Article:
The energy regulator is required to consider the effects of a merger by an industrial user of electricity
The president of the Energy Regulatory Office has withdrawn from imposing sanctions on a company that relied on data for a company acquired in a merger when applying for the status of an industrial user of electricity.
Many industrial users of electricity in Poland attempting to extend this status to cover 2017 were surprised to discover that they were missing from the list issued by the president of the Energy Regulatory Office on 30 December 2016. Two months later, it turned out that in most cases the reason was sanctions imposed by the regulator on industrial users under Art. 188(15) of the Renewable Energy Sources Act. The sanction provided for there is ineligibility for the relief for industrial customers in 2016–2020 due to:
- Failure to provide to the regulator on a timely basis information and statements on performance of obligations in 2015 for the period following entry into force of the RES Act
- Providing false or misleading information in such statements, or
- Enjoying the relief for industrial customers without fulfilling the conditions specified by law.
Our law firm represented an industrial customer accused by the regulator of improperly enjoying the relief. The president of the Energy Regulatory Office disputed the correctness of the industrial customer’s use of financial data and power consumption data of a company which the customer acquired in a merger. The customer combined the figures for the acquired company and the acquirer, and on this basis stated its level of power consumption and calculated the power consumption intensity factor for determining the scale of the relief it was entitled to. The regulator also asserted that prior to the merger, the acquired company had not conducted the activity specified by the relevant statistical classification for industrial customers, which in the regulator’s view also barred the company from relying on the financial data of the acquired company.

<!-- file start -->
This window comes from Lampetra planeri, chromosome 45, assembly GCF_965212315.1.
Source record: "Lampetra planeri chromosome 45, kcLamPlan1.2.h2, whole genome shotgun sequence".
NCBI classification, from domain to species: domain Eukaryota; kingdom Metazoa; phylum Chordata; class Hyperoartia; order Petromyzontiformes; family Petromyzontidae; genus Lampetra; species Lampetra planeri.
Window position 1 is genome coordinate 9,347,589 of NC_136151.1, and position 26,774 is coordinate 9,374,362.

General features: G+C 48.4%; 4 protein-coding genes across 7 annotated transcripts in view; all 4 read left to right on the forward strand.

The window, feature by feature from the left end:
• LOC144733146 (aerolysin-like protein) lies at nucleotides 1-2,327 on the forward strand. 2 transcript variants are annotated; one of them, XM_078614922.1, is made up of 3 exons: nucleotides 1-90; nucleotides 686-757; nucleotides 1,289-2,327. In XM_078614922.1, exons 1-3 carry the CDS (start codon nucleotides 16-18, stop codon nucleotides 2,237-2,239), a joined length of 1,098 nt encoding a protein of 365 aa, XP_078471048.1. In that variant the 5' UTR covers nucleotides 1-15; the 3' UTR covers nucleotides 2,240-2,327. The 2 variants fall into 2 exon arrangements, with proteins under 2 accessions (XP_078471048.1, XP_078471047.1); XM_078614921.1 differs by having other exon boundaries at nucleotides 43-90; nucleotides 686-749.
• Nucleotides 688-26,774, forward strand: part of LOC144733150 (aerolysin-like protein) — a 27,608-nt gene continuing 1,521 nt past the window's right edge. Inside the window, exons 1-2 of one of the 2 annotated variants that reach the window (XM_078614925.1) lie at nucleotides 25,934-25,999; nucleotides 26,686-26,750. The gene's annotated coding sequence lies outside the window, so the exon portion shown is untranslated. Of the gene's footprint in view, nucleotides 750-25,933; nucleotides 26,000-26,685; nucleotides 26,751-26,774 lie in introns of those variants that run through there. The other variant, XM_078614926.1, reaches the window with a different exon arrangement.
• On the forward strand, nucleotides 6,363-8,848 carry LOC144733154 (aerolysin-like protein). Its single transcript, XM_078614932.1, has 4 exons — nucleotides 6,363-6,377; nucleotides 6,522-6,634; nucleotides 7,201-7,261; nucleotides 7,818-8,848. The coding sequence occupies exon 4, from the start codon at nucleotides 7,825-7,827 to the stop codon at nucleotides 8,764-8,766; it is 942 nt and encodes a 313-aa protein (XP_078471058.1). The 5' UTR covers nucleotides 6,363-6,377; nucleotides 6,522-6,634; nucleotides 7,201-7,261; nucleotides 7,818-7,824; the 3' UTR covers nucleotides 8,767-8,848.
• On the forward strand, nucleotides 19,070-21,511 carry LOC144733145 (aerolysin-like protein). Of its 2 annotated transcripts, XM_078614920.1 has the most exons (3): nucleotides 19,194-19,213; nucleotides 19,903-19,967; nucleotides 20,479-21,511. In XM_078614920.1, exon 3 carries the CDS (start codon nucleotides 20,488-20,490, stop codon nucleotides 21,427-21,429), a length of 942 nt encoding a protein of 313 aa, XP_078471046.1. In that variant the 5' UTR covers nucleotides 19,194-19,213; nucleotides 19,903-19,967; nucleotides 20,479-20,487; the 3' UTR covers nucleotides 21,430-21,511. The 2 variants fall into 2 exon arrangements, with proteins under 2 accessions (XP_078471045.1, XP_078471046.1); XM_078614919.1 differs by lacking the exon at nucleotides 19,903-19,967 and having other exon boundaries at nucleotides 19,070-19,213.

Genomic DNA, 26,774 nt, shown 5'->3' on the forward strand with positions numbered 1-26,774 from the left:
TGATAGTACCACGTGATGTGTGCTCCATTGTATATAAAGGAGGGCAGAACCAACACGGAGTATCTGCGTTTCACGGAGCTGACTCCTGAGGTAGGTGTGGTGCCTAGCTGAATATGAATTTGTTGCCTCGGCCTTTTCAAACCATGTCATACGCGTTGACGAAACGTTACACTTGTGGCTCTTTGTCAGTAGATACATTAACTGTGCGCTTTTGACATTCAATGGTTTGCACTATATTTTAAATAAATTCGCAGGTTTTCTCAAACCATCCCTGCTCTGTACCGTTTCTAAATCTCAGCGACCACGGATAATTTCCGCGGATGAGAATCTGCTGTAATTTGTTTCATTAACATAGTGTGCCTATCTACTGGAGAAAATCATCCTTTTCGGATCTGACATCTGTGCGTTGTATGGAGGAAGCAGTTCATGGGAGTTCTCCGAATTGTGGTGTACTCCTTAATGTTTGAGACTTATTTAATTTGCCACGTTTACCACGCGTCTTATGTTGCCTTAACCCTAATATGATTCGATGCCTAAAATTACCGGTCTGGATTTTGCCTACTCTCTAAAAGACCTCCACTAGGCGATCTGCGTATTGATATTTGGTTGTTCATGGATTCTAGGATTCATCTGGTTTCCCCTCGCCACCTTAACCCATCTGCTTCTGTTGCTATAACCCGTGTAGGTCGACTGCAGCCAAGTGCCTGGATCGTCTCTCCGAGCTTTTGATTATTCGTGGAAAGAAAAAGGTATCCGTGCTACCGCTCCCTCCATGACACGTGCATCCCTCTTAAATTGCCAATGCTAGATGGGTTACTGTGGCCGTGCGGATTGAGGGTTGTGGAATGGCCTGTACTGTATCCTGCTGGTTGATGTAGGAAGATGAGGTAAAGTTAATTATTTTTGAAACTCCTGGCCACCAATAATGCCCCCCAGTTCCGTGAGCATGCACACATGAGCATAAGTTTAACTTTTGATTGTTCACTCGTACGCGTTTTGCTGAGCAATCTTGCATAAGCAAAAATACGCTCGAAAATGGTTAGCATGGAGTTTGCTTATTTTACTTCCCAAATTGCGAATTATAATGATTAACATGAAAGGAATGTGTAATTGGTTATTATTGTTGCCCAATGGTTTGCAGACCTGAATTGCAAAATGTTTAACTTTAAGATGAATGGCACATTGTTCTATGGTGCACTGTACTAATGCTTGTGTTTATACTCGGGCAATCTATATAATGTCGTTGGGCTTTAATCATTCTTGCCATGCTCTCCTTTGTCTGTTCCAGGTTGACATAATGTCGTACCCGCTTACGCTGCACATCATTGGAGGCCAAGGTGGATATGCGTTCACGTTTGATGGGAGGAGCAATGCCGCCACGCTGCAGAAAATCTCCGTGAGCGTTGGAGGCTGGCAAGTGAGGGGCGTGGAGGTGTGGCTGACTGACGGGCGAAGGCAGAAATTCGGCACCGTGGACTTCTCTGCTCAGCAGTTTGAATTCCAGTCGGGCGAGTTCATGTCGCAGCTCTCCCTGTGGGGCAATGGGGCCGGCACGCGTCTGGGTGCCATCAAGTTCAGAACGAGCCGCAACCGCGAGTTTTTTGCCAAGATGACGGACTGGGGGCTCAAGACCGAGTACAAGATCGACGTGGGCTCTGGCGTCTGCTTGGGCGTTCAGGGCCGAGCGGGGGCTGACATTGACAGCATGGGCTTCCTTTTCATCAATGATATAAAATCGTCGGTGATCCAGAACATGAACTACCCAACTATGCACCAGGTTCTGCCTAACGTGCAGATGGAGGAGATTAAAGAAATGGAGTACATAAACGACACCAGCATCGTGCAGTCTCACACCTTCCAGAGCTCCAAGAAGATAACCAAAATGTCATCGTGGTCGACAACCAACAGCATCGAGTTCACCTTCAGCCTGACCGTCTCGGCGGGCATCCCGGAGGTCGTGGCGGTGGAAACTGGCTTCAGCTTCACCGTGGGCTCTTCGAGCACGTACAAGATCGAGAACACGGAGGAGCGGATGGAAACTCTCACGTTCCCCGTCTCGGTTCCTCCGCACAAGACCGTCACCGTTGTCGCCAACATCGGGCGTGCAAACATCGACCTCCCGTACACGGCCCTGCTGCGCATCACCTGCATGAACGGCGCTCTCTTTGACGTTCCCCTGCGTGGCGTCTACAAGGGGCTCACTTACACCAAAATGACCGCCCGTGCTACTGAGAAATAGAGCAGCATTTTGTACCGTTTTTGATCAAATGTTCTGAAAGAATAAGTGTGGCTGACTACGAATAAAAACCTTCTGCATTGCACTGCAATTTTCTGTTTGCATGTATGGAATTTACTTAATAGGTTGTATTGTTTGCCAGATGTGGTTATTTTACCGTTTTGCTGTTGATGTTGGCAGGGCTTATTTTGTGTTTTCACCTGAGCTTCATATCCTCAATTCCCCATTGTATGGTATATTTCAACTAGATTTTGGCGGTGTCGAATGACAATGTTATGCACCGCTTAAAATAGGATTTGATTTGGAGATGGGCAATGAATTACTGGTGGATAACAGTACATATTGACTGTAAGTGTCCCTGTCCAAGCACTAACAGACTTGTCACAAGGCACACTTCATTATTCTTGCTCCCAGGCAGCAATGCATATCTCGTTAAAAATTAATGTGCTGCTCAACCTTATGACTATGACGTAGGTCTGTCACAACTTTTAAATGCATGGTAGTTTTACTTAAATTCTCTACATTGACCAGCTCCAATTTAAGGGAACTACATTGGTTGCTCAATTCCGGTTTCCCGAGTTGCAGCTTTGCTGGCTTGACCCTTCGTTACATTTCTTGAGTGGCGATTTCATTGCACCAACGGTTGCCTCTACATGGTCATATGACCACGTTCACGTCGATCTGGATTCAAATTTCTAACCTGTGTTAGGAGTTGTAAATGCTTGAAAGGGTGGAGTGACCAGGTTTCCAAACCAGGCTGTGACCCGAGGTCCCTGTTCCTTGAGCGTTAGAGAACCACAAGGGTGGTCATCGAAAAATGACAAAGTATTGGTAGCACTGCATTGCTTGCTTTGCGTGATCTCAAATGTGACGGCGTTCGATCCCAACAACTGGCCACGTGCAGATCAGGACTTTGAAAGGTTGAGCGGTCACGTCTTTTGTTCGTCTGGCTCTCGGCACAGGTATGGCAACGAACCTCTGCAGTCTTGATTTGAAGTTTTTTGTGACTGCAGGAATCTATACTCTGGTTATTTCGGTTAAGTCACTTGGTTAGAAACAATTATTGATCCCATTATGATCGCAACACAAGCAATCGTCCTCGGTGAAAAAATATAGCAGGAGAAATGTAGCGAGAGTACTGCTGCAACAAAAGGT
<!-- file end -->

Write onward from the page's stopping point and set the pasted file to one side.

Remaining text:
The regulator indicated as the legal basis for its position that there were no grounds for applying the regulations on succession to rights and obligations in a merger when examining the status of an industrial power user, because the RES Act does not contain a provision permitting recognition of succession to data for purposes of obtaining relief for industrial power users.
On behalf of the industrial user, the firm filed an appeal, alleging violation of regulations of the Commercial Companies Code and the Accounting Act providing for general succession, including under administrative law, in the case of a merger of companies. The firm argued that the RES Act did not need to provide for the existence of succession under administrative law because this was provided for by the Commercial Companies Code. If the parliament intended to prohibit succession in verification of the status of an industrial power user, the RES Act should have provided an express exclusion in this respect. A consequence of the succession to rights and obligations in a merger is to total the financial data of the merged companies in the acquirer’s books. Combining these figures reflects the essence of a merger as an integration of the property of the entities participating in the merger. In the sanctions decision appealed against, the regulator noted the merger, but overlooked that the literal wording of the Accounting Act provides for adding together the respective items of assets and liabilities, and income and expenses, of the merged companies, in order to reflect the consequences of universal succession in the financial documents.
After examining the appeal, the regulator reconsidered the matter and set aside the earlier decision. This lifted the sanction imposed on the firm’s client in the form of a prohibition against enjoying the relief for industrial power users—which could conservatively be estimated at a loss of several million zlotys. In the justification for the decision following the appeal, the regulator stated that the consequences of universal succession, including under administrative law, should be taken into consideration when reviewing the status of an industrial power customer.
A sanction analogous to that provided in Art. 188(15) of the RES Act is also provided in Art. 55 of the act. Consequently, the ruling by the president of the Energy Regulatory Office in this case should also be relevant for proceedings concerning industrial users in later years.
Marek Dolatowski, Energy practice, Wardyński & Partners